5 Tips to Improve Payer Contract Negotiation

By Rochelle Glassman  |  December 8, 2014

Tweet this Kareo storyIt is common practice when a new payer contract or an amendment to an existing contract shows up that the manager takes the document to the physician or owner for signature. Often, this happens without reading the contract and understanding its terms and your obligations to the contract it is signed. Before you can approach a health plan to discuss the negotiation of your contract you need understand your contractual terms.

What is a payer contract?
In simple terms, it is an agreement that promises to the pay the practice or specific provider for “medically necessary” services it provides to the health plan members.

What are the terms of the contract?
It is important to know what the terms of your contract are;

  • Reimbursement rates. You need to know how much the health plan going to pay you for your services. Never sign a contract that does not have a fee schedule attached.
  • Filing deadlines. This is the amount of time you have after you have seen the patient to file the claim.
  • Payment deadlines. What is the amount of time the health plan has to pay you after receiving a “clean claim”. That is a claim that has been submitted accurately without any coding or demographic errors.
  • Dispute resolution procedures. These are the contractual procedures on how either party will work towards a resolution of a disputed claim
  • Notice to renegotiate. Most contracts spell out the notice period you have to provide them, in writing, of your intent to renegotiate the terms of your contract.
  • Notice to terminate the contract. This lays out the terms of how either party may terminate the contract either for cause or not for cause.

Read the contract carefully
There are often hidden terms in payer contracts that practices do not notice, but they are very important.
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  • What fee schedule is being used and how is it calculated?
  • How often is the fee schedule updated?
  • Are amendments unilateral or bilateral and how must notification take place if unilateral? (some sneak it in an electronic newsletter that is easily overlooked)?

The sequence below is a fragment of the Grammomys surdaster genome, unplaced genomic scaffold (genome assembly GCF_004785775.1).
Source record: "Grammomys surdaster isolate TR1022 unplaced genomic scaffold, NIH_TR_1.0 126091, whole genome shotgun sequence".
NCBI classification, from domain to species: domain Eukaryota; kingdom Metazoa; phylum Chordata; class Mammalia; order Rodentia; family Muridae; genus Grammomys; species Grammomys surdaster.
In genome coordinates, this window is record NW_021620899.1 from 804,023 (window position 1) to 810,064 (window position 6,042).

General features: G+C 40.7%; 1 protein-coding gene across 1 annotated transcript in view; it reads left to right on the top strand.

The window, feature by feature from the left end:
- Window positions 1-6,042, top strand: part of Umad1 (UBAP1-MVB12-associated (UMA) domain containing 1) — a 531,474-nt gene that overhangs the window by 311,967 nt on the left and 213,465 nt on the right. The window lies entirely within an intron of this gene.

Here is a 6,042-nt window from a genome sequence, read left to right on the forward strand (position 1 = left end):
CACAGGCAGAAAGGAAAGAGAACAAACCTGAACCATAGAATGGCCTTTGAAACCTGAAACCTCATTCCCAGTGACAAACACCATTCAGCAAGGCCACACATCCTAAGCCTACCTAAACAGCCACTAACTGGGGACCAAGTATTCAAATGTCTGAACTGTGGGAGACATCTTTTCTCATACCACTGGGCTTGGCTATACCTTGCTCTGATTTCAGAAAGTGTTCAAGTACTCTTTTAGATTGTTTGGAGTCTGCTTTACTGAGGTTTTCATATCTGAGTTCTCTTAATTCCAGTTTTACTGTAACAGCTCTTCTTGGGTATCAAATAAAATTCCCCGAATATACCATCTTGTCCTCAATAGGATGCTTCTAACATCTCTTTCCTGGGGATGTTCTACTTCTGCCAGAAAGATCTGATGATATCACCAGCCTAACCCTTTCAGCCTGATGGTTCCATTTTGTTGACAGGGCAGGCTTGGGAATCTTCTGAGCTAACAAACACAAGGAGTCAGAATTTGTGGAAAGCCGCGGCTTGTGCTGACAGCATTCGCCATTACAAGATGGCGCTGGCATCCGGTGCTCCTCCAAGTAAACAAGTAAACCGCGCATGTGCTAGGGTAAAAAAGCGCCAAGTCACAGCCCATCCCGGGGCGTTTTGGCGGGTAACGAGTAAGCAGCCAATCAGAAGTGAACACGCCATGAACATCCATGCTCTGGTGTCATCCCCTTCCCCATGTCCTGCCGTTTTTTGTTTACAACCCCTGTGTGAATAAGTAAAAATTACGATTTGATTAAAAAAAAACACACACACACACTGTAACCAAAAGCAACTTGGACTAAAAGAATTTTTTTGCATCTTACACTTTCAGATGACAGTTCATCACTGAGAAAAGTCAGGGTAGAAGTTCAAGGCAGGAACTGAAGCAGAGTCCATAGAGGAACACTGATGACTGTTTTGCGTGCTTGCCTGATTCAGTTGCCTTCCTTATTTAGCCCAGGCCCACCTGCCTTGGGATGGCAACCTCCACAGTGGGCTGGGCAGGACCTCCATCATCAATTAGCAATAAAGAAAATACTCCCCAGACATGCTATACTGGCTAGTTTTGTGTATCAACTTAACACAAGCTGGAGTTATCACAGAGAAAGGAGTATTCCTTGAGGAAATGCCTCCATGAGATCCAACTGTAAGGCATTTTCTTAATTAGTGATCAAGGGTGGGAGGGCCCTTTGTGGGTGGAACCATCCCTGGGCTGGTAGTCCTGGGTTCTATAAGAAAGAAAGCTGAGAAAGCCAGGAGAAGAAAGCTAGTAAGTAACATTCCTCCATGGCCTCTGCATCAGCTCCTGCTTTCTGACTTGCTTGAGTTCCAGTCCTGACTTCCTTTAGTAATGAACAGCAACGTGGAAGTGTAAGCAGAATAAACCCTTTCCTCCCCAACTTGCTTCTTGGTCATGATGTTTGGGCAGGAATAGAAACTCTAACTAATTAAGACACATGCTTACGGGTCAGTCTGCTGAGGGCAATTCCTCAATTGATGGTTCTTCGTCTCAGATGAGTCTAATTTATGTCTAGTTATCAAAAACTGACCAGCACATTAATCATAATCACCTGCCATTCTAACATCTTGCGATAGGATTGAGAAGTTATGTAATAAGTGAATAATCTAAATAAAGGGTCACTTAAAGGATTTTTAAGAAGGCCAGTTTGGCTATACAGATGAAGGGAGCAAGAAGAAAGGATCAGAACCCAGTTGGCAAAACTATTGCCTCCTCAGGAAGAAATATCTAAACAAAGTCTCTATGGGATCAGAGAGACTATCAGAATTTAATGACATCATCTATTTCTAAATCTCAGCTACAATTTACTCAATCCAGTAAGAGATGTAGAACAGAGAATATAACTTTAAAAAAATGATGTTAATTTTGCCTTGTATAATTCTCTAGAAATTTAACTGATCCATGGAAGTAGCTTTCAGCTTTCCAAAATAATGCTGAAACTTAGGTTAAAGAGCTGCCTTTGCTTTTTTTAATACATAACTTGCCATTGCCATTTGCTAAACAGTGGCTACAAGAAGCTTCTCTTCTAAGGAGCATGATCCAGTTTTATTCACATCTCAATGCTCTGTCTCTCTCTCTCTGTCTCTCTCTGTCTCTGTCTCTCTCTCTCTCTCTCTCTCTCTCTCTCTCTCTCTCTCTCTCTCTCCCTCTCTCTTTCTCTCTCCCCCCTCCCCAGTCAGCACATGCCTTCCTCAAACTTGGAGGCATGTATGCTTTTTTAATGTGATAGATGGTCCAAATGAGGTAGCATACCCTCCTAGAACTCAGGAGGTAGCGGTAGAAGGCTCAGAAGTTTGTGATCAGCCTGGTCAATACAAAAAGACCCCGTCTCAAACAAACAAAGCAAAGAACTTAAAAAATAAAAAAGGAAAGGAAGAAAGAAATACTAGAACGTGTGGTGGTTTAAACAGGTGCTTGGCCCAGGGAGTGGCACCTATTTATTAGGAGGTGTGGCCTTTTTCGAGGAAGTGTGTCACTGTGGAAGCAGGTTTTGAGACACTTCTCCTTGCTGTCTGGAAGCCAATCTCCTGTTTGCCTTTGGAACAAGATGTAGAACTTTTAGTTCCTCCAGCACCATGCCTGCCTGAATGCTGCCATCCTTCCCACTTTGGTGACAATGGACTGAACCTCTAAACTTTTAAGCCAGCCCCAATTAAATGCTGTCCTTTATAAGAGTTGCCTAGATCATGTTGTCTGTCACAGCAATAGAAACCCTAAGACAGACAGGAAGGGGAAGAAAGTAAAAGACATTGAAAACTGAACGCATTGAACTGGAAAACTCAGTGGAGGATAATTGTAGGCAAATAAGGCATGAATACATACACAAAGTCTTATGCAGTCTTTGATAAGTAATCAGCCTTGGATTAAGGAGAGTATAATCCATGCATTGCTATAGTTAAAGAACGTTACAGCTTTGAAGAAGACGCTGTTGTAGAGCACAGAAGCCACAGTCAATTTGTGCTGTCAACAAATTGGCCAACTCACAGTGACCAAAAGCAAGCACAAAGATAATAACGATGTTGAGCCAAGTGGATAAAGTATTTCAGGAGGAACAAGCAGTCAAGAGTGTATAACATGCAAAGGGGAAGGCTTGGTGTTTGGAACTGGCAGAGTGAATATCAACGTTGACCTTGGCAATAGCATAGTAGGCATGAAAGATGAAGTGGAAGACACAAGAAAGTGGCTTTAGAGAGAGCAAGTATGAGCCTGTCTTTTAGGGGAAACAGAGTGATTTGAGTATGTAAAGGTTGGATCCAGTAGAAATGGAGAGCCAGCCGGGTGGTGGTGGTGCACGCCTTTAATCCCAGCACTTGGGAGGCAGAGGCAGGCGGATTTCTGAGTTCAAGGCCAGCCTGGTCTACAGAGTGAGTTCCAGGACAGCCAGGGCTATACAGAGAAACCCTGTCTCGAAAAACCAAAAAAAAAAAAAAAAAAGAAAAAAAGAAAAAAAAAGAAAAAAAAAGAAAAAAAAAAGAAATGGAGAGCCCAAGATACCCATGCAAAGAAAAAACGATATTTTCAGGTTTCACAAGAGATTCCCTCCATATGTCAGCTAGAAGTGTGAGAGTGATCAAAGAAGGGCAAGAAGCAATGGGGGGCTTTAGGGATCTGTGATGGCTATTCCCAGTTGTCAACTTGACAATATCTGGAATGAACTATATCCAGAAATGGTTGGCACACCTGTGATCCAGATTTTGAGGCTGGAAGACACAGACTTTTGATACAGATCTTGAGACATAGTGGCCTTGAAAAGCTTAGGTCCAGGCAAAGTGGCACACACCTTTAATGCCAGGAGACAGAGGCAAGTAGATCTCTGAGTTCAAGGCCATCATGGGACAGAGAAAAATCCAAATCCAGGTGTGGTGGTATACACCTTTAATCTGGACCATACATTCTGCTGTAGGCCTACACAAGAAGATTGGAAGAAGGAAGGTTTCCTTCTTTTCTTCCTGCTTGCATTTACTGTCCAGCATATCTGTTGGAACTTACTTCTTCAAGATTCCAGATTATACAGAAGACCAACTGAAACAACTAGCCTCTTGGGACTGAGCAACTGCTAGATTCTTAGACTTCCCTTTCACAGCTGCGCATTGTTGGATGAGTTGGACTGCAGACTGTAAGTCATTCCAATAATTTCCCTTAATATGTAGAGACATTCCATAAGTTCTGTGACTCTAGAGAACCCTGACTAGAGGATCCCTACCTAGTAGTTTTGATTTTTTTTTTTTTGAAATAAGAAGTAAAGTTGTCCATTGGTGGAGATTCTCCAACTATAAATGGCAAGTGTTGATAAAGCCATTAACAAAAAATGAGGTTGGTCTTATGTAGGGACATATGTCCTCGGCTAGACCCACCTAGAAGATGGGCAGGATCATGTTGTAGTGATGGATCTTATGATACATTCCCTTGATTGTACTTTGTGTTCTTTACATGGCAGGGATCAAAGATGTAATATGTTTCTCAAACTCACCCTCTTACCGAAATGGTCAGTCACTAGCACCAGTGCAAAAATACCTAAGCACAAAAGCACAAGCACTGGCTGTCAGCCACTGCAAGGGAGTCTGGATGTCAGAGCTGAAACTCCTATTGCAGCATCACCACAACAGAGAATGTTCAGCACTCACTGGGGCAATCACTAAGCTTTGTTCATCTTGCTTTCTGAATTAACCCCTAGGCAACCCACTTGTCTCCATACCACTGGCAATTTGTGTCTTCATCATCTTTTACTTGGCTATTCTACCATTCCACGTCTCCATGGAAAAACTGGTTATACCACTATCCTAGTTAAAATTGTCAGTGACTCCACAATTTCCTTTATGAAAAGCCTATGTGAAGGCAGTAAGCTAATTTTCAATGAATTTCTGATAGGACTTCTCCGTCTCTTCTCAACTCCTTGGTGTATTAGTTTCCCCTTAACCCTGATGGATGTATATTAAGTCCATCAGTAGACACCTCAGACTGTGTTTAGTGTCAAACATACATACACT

• Is there reciprocity in the agreement or does the plan put all the responsibility on the provider?
  • Are you being charged for referring patients out of network?
  • Is there a fine if you terminate your contract early? (some payers can charge back 2% of all payments paid the practice for the previous 24 months)
  • What are the compliance obligations and do you have the internal resources to implement and manage them?
  • Almost all the policies, procedures, quality assurance, and quality management prior authorization and referral programs are provided in a provider manual. Be sure to also read this manual.

It is important that you read, understand the terms and can abide by “all” the contractual terms before you sign the contract. The contract legally binds you to the terms of the contract and by signing it you are agreeing to perform and abide by the terms spelled out.

Tips to Negotiate Contracts
Once you understand the terms of the contract you can decide what terms you would like to change. Here are five suggestions to help you renegotiate: Remember, reviewing, renewing and renegotiating contracts is something you need to do every year. Also, be sure to update your practice and other fee schedules in your practice management system. Not doing this could result in lost revenue!

  1. It is easier to negotiate contractual terms and reimbursement rates before you sign a contract. Often, practices want to renegotiate terms within the first year of executing the contract. While it is possible to do so, it can be challenging.
  2. Payer contracts are one of the practices biggest assets. Therefore it is critical that you prepare a formal request to the health plan detailing what you would like to change in the contract.
  3. Make sure you have the supporting documentation to support any claim that you are making in the request.
  4. Identify the value proposition and how it benefits the health plan, health plan members, and your practice.
  5. Never be afraid to ask for what you want and be prepared to say NO if the contract does not make financial sense.

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